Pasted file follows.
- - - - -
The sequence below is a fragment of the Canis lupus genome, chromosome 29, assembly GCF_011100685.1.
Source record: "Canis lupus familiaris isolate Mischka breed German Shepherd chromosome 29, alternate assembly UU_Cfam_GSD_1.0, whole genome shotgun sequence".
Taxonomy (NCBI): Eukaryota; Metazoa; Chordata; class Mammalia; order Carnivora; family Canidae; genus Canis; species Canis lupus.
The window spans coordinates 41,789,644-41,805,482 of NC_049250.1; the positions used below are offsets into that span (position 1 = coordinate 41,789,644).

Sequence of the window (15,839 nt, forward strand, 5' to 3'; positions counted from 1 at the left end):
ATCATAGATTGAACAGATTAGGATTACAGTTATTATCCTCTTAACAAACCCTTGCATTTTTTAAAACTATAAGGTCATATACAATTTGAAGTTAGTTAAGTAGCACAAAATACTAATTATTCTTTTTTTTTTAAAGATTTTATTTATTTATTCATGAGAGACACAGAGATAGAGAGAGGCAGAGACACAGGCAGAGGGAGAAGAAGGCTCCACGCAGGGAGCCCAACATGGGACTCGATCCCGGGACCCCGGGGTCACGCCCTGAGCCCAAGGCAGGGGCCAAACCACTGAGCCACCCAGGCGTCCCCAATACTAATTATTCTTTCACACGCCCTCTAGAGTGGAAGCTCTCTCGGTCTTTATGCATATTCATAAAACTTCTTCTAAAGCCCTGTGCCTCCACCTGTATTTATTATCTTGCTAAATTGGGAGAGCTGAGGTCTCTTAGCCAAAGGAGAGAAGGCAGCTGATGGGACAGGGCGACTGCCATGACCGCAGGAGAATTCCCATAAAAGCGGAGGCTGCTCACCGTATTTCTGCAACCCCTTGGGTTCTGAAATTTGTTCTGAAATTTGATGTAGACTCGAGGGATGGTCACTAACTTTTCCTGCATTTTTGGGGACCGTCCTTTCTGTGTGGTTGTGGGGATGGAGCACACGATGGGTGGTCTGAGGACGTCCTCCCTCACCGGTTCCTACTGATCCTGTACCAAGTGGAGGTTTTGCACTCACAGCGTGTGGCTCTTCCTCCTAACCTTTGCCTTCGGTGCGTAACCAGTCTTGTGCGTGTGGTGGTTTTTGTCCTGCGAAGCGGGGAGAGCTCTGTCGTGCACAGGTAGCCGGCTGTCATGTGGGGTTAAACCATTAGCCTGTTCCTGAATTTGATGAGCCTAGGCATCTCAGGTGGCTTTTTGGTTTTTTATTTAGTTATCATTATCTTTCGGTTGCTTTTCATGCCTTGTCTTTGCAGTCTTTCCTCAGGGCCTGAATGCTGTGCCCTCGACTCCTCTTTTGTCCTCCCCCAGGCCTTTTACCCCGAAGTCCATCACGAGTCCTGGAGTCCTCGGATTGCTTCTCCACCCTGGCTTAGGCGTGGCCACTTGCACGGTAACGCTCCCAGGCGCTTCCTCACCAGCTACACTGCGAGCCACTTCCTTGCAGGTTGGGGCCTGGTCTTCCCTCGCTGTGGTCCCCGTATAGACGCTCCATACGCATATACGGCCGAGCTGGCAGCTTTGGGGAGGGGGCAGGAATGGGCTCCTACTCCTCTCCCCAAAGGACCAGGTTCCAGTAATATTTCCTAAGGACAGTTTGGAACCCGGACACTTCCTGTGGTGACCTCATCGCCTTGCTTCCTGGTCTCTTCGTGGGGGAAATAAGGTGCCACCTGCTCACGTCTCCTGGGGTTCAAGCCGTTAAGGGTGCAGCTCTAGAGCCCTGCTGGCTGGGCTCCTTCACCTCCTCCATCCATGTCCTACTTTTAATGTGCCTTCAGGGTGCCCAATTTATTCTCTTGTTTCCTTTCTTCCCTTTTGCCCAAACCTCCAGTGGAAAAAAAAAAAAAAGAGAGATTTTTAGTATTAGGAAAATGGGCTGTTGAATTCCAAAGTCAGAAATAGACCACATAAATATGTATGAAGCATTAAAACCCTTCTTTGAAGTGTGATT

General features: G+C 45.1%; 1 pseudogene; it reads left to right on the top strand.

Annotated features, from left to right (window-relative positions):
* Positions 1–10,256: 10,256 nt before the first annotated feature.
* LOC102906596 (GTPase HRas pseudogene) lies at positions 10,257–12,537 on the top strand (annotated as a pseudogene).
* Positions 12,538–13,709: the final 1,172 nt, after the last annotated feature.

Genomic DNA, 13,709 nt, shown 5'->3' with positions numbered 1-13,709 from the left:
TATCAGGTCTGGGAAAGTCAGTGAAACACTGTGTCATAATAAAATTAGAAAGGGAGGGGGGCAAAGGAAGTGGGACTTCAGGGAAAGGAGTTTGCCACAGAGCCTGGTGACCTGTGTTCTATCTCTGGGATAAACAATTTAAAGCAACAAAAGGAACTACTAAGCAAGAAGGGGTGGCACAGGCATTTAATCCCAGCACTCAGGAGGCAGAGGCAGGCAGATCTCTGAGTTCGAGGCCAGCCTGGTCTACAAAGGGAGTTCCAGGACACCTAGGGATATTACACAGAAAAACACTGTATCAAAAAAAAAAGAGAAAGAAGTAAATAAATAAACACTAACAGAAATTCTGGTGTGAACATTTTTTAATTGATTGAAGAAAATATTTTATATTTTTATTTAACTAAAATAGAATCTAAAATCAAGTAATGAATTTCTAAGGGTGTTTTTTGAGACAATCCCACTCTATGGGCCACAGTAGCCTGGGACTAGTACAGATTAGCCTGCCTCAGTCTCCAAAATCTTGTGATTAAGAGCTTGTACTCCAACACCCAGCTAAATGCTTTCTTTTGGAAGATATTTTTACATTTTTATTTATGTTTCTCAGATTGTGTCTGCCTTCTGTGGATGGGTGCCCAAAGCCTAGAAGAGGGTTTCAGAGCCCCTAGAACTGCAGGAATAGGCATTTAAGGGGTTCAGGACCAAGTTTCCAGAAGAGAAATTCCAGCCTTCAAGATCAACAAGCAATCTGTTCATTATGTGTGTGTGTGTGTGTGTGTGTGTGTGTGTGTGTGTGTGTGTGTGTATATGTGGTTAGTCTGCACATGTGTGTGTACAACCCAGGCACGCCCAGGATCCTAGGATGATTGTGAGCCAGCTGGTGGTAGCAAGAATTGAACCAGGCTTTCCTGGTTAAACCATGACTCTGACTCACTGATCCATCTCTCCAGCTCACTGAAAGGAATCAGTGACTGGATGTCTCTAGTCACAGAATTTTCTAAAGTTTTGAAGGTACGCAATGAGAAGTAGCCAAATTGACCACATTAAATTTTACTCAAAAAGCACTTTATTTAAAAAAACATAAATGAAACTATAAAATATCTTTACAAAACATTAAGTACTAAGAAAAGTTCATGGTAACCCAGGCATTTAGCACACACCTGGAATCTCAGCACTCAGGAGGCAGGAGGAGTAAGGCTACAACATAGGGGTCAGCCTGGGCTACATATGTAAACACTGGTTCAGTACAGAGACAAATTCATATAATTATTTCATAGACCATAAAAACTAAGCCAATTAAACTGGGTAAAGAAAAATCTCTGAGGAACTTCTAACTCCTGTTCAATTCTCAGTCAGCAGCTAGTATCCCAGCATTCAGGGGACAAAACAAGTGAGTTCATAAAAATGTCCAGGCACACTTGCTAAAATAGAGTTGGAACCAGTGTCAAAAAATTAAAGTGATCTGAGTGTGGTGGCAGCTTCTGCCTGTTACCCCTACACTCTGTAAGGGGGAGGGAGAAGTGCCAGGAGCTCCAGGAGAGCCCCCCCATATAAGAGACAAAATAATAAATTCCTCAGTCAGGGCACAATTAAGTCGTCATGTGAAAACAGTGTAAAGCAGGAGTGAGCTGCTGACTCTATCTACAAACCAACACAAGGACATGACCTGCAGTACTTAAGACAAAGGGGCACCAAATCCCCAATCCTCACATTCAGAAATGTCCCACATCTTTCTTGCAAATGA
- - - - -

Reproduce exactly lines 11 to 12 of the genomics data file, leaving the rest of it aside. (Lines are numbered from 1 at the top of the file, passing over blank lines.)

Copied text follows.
* Positions 12,538–13,709: the final 1,172 nt, after the last annotated feature.

Genomic DNA, 13,709 nt, shown 5'->3' with positions numbered 1-13,709 from the left: